A Fistful of Focaccia

Whereas the traditional way of preparing film “pizze” (film canisters) is no longer viable due to technological advances, the western all’italiana (spaghetti western) continues to inform the history of exchange between the cultures of Italy and America. Consider Quentin Tarantino’s admiration for another master of the genre, Sergio Corbucci. In ways both obvious and subtle, Tarantino’s latest Oscar-winning film, Django Unchained (2012) revisits Corbucci’s Django (1966). For example, Franco Nero, who played Django in the Italian original, meets the new Django (Jamie Foxx) at Calvin Candie’s (Leonardo di Caprio) ranch. When Foxx’s character introduces himself to Amerigo Vessepi (whose name, in typical Tarantino fashion, is a playful interpretation of Amerigo Vespucci, the Italian explorer whose name graces North and South America), he tells him that the “D” is silent in Django. To that, the Italian owner of a mandingo (fighting slave) responds “I know”. And well he should know since the actor Nero inhabited that very same role almost fifty years earlier. In an interview with Charles McGrath in the New York Times, Tarantino acknowledged the importance of spaghetti westerns on his oeuvre, including his most recent film:

I’ve always been influenced by the spaghetti western. I used to describe ‘Pulp Fiction’ as a rock n’ roll spaghetti western with the surf music standing in for Ennio Morricone. I don’t know if ‘Django’ is a western proper. It’s a southern. I’m playing western stories in the genre, but with a southern backdrop. (McGrath 2012: 18-20) [9]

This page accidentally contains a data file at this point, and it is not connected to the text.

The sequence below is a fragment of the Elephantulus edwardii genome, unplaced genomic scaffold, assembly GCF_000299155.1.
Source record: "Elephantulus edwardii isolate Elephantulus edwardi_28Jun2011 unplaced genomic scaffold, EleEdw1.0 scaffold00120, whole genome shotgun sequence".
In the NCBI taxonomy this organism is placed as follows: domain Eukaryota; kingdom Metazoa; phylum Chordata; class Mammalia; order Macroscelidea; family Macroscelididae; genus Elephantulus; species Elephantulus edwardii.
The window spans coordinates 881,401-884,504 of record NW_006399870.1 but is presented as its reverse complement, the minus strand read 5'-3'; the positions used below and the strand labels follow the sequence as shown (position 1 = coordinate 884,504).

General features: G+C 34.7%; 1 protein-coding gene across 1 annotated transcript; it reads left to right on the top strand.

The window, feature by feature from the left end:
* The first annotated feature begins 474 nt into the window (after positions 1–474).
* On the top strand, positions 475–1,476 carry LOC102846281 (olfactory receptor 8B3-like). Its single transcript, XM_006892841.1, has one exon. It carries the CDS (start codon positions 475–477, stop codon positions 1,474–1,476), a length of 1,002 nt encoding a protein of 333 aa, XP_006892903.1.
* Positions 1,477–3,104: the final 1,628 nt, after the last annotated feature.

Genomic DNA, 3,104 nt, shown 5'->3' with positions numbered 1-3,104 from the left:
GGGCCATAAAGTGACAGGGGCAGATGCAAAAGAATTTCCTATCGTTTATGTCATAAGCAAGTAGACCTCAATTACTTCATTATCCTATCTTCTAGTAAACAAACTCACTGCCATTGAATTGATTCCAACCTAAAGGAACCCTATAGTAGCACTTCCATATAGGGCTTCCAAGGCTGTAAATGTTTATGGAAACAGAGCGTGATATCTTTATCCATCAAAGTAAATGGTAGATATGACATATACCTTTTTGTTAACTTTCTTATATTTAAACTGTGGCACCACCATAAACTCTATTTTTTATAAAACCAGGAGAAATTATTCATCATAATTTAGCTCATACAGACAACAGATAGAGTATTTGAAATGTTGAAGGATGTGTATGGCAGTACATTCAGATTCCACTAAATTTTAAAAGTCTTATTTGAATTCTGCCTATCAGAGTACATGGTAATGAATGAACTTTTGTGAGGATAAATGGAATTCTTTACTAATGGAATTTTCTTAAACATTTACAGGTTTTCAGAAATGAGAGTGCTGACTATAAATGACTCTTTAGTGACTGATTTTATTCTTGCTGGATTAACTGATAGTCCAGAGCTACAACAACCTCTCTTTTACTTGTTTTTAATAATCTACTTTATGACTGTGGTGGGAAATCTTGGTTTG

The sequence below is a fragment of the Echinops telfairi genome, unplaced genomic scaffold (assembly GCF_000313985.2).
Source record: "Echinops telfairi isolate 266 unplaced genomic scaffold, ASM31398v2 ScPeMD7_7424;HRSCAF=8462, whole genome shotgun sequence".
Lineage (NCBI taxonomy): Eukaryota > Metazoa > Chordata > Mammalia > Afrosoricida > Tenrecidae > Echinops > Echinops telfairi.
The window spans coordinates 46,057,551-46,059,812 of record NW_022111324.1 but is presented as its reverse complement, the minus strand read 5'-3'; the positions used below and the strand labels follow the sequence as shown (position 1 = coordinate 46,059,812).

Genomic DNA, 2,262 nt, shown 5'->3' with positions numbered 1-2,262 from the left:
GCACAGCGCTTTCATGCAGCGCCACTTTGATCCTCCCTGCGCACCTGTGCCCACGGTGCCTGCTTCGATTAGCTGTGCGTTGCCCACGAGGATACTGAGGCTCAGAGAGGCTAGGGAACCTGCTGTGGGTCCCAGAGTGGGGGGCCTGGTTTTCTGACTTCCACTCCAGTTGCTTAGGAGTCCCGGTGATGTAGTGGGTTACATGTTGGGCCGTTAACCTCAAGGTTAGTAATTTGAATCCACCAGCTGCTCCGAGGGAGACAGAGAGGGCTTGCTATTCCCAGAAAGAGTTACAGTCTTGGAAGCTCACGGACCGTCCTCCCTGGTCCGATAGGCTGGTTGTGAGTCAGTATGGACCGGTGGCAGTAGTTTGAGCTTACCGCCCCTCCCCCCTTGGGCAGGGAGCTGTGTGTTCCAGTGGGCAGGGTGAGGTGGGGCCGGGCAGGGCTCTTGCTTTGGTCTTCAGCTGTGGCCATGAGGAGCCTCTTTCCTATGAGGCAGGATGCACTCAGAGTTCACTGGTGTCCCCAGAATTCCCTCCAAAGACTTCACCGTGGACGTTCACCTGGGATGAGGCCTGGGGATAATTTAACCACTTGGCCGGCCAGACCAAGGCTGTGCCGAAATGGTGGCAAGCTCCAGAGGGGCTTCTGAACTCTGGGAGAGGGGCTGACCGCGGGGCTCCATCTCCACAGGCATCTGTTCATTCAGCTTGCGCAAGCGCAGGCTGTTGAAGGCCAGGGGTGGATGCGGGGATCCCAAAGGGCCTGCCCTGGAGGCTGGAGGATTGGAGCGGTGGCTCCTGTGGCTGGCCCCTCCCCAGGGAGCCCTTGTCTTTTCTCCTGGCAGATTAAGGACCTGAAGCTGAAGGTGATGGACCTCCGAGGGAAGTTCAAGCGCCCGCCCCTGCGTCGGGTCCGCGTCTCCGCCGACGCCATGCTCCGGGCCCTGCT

How do we define Focaccia Blues, with its combination of documentary and fiction? There are no neat parallels between this work and “slow cinema”, a form of art film seen in the works of Michelangelo Antonioni, as well as in Michelangelo Frammartino’s more recent film set in Calabria, Le quattro volte (2010), which focus more on image and design than character and story. Also referred to as “contemplative cinema”, this method of filmmaking privileges long takes with little or no narrative. As Elsaesser indicates, cinematic slowness, however represented, may be interpreted as an act of organized resistance in the same way that the Slow Food movement reacts against the velocity of food production and all its attendant problems. He asserts that slow cinema:

counters the blockbuster’s over-investment in action, spectacle and violence with long takes, quiet observation, an attention to detail, to inner stirrings rather than to outward restlessness, highlighting the deliberate or hesitant gesture, rather than the protagonist’s drive or determination – reminding one, however remotely, of the ‘go-slow’ of industrial protest, but also the ‘organic’ pace of the vegetal realm. (Elsaesser 2011: 117)

Whereas Cirasola’s film certainly champions slowness, and it allows the viewer to contemplate the filmmaker’s native land in the long shots of the countryside, its considerable narrative disqualifies it from this particular categorization.